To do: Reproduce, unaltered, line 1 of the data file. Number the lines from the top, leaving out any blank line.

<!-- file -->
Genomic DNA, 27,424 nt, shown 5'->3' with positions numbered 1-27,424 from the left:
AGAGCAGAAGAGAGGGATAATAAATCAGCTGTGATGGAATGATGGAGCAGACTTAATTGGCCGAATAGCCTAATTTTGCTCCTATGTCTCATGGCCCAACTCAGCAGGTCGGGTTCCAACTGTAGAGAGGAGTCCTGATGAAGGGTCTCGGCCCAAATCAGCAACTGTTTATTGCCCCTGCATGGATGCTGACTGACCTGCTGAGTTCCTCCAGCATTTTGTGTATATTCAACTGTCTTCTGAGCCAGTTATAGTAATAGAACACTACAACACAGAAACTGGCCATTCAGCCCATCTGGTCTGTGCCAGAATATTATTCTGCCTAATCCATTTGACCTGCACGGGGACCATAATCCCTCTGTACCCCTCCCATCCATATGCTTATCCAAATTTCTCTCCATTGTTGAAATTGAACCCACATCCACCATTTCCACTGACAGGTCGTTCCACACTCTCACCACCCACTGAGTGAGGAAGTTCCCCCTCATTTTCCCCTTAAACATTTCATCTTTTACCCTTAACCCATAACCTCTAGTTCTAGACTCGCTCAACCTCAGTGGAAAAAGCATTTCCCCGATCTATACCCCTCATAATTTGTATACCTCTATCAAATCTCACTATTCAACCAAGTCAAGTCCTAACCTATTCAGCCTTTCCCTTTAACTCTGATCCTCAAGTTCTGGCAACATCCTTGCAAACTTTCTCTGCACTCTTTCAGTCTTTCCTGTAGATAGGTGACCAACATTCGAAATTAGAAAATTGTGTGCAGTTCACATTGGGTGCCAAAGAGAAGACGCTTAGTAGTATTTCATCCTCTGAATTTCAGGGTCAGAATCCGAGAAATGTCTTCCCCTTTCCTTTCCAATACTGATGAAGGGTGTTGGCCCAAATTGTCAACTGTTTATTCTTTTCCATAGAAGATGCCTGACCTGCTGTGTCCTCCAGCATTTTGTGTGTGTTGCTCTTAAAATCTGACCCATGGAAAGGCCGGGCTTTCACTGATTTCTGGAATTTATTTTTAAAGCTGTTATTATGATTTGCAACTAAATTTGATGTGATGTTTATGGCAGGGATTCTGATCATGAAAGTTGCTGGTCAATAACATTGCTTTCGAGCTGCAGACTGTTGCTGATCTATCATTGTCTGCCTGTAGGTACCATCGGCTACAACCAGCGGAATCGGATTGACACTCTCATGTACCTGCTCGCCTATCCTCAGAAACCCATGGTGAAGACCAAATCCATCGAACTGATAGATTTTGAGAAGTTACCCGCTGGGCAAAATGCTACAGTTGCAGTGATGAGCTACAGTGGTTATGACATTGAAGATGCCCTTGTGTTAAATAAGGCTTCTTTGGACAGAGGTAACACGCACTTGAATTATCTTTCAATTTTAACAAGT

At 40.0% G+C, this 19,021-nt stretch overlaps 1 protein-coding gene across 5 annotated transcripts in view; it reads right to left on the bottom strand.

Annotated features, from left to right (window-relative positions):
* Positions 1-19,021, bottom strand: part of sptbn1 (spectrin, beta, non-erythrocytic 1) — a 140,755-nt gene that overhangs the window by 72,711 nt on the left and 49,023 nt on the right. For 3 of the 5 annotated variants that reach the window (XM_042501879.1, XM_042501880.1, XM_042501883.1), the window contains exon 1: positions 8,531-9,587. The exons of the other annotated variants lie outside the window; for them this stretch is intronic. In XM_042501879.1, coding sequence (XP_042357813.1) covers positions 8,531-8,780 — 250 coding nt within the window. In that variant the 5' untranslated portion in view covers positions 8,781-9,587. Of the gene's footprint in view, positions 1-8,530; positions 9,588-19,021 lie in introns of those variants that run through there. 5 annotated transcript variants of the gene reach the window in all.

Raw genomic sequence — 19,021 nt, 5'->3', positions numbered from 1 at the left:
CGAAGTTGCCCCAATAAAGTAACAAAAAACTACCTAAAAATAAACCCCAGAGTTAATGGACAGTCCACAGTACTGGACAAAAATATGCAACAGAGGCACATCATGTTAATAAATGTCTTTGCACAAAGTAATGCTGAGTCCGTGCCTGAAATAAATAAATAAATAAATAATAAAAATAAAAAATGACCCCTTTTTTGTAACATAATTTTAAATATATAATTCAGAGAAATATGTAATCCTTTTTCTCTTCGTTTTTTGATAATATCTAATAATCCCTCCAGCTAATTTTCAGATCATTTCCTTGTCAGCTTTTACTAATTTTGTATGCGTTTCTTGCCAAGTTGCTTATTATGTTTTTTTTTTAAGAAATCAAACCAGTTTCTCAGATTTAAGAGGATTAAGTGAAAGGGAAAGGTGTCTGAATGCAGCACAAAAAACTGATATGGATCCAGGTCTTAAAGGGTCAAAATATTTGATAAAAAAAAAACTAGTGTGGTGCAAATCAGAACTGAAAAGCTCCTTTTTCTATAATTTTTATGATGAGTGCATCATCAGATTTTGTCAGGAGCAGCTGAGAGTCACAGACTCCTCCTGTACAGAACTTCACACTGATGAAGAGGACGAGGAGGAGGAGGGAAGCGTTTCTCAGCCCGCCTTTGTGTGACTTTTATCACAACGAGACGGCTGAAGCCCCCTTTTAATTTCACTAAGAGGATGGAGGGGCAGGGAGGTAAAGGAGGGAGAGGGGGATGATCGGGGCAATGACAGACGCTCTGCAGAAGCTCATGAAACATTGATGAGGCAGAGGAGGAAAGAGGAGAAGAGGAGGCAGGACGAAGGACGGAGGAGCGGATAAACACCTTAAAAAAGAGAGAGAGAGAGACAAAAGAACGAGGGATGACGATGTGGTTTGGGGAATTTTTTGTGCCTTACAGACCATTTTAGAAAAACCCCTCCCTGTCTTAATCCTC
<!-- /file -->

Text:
Genomic DNA, 27,424 nt, shown 5'->3' with positions numbered 1-27,424 from the left: